One of the biggest problems people have when searching for information is that they get locked into thinking about their search in one particular way. By asking these questions, I'm trying to make the deeper point that sometimes you have to have a different point-of-view.
Let's look at the Challenges:
1. I was in Los Angeles (CA) the other day, and I happened to notice something unusual attached to the back of each letter on the famous "Hollywood" sign. Once you see it, of course they'd need to have this on the back of each letter--but I'd never though about it before. What's on the backside of each of the letters?
It's an interesting point-of-view problem. Literally.
Google Earth won't give you this; neither Streetview nor satellite view in Google Maps will do. What else can you do?
When I thought about this, I immediately thought about Google Images. "Surely someone has taken a recent picture of these letters... and almost certainly from the backside as well."
This is a bit of knowing that there's a sub-culture of people who love to take pictures of things they're forbidden from visiting. (Witness all of the picture of people you love urban exploring.)
My query was simple:
[ Hollywood sign back ]
And here's what I got:
From this vantage point you can see that there's a support structure (which you'd expect) and a set of ladders to climb up each letter (which I did NOT expect). I assume they're for maintenance, but the point here is that everything has multiple points-of-view. It's not hard to search for them, but you have to keep your mind curious and remember this.
2. The aurora borealis (or aurora australis) is one of the most amazing sights on the planet. When you look at it, you see vast sheets of colored, translucent drapes moving across the sky. In appearance, it's just colored lights--but when seen from above, what shape are the Northern (or Southern) Lights? Can you find a picture that shows the overall, planet-wide shape of the aurora?
We've all see these pictures of the aurora--they're gorgeous (and I hope to see them in person one day). They're generated when the charged particles from the sun strike atoms in Earth's atmosphere, causing electrons in the atoms to move to a higher-energy state. When the electrons drop back to a lower energy state, they create the glowing curtains of light we see as auroras.
But to figure out the pattern of the aurora on a planetary-scale, we have to find an image that's taken from WAY out in space.
Here, my query on Google Images was:
[ deep space aurora ]
but I ended up accidentally finding lots of science fiction images (who knew that "Deep Space" is the name of a science fiction television show AND a 1988 horror/science-fiction movie?).
So I modified my query to pull up only reliable images:
[ deep space aurora site:nasa.gov ]
this is our old friend site: being used to limit my results only to NASA.gov images. Even so, I had to look through a few images before finding this (click on the image to follow it back to NASA's web page):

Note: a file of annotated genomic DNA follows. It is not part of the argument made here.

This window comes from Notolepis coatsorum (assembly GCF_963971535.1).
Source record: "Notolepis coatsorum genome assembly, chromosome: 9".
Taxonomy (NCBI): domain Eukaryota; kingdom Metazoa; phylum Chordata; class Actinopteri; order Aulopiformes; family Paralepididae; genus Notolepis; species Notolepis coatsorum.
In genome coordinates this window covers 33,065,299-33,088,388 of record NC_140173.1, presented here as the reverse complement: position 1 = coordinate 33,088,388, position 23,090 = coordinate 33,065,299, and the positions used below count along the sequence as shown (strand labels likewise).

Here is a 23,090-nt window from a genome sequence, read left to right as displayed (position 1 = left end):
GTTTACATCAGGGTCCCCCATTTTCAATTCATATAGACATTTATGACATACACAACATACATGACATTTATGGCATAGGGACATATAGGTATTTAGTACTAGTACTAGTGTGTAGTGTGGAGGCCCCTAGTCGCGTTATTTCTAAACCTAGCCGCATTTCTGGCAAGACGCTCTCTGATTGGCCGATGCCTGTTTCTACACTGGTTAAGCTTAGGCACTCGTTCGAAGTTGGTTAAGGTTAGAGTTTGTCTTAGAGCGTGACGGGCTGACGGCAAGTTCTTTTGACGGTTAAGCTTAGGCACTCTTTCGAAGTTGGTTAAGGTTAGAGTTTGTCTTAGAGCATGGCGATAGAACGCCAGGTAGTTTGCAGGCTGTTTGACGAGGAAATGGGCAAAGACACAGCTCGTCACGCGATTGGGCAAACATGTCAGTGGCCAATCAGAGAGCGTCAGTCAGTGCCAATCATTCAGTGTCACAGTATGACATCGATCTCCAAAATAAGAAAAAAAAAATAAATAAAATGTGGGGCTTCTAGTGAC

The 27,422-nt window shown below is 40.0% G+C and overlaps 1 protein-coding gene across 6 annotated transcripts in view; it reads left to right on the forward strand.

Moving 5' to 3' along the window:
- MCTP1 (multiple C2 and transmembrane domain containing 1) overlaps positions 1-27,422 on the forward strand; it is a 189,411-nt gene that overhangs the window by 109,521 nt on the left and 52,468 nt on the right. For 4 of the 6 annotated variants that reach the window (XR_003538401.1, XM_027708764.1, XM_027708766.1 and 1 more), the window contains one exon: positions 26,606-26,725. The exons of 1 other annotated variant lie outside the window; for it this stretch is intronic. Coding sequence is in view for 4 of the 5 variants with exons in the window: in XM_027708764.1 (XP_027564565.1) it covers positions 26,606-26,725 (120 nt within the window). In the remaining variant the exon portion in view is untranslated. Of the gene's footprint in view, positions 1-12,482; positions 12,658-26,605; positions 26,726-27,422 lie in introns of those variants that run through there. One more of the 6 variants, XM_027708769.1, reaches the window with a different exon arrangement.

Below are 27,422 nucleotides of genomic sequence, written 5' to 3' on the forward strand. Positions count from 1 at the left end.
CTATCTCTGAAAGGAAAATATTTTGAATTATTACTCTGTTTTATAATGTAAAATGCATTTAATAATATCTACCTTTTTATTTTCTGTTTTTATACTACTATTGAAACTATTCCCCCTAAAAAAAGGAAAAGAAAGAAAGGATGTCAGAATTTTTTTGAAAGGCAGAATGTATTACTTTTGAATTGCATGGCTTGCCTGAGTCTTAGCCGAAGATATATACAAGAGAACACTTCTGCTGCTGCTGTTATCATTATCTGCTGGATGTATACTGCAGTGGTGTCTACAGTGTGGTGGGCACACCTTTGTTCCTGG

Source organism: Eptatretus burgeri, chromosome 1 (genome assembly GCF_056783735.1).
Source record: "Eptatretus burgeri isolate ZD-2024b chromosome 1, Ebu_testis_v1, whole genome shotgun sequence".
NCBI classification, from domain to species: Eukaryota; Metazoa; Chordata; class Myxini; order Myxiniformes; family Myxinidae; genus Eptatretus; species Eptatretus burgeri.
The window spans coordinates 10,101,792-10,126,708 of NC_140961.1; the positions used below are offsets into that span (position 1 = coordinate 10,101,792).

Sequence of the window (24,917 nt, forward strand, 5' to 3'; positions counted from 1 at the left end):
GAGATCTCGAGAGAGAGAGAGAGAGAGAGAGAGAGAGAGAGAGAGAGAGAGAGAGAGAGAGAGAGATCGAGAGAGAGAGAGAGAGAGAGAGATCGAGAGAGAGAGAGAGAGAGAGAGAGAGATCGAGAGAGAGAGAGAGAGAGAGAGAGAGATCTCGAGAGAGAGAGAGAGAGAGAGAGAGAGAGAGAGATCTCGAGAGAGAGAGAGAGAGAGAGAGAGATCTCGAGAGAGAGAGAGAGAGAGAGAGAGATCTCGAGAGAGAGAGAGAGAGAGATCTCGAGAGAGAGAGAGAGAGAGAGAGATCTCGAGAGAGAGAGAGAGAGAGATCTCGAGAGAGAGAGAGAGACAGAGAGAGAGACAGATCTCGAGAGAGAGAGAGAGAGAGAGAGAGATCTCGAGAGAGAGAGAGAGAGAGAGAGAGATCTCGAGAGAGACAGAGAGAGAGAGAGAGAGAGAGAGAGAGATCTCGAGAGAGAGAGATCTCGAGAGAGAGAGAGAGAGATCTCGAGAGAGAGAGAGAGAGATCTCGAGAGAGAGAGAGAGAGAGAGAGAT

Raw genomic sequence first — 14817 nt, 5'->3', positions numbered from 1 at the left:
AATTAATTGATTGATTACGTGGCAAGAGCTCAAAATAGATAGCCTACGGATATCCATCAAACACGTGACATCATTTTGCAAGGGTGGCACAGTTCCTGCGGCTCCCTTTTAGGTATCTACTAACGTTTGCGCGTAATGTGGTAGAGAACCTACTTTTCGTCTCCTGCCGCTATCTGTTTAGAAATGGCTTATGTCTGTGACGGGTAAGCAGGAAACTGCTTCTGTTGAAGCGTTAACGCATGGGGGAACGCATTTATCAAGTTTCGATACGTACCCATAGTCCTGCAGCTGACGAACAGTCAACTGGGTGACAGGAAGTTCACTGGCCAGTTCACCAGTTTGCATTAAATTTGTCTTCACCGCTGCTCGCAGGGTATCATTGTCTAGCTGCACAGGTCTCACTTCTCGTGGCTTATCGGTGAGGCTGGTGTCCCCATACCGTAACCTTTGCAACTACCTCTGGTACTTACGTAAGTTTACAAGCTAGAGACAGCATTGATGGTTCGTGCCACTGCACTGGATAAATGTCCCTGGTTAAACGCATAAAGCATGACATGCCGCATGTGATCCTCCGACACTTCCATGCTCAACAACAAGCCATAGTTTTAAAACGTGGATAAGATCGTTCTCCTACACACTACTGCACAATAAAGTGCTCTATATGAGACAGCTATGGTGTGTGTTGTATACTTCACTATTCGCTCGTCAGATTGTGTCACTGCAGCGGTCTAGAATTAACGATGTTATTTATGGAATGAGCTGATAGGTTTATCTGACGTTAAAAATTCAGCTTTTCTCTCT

3. We know that some plants move to follow the sun. Can you find a video of a sunflower following the sun? How about some other plant? What do they do to follow the sun across the sky?
This was a slightly trickier question. Since I already knew the word for "sun following" (it's heliotropic) I used that to find a video of a sunflower in motion with the query:
[ heliotropic sunflower ]
It's not hard to find them. (But be careful--there are at least a couple of animations of sunflowers that look good, but are completely synthetic! Careful what you accept as evidence.)
As I looked through the videos, I learned from the Indiana Dept. of Biology website that many people are under the misconception that the flower heads of the sunflower (Helianthus annuus) track the sun. When you see a field of cultivated sunflowers, the flower heads face in more-or-less the same direction. However, if you check out a field of sunflowers in the afternoon, it will be apparent that the flower heads are mostly facing east, where the sun rises each morning. And if you look at them in the morning, they're still pointing east.
Immature flower buds of the sunflower do exhibit solar tracking and on sunny days the buds will track the sun across the sky from east to west and by dawn the buds will have returned to face eastward, like the leaves in the movie above.
So I modified my query to include:
[ immature sunflower heliotropic time lapse ]
and found this video of immature sunflowers sun-tracking during the day.
However, as the flower bud matures and blossoms, the stem stiffens and the flower becomes fixed facing the eastward direction. Flowers of the wild sunflowers seen on roadsides do not follow the sun and their flowering heads face many directions when mature. However, their leaves exhibit some solar tracking.
But that left me wondering: What DOES a sunflower do during the day, if not tracking the sun?
[ sunflower time lapse ]
brought me the following very satisfying (and beautiful) video of a sunflower making small, fascinating movements during the day, but notably NOT tracking the sun!
Unlike the sunflower flower, the flowers of some plant species track the sun across the sky from east to west. A good example of this is the alpine plant, the snow buttercup (Ranunculus adoneus). Searching for a video for this lead me to this completely unexpected video of Arctic poppies following the sun during a full 24-day (when it never sets).
These weren't hard Challenges, but they're great examples of the deeper point that we searchers sometimes need to take a somewhat different point of view... and that it's often useful to think about what other points of view (from the back, from space, from a time-lapse) would be helpful in answering our Challenge questions.
Hope you enjoyed this one!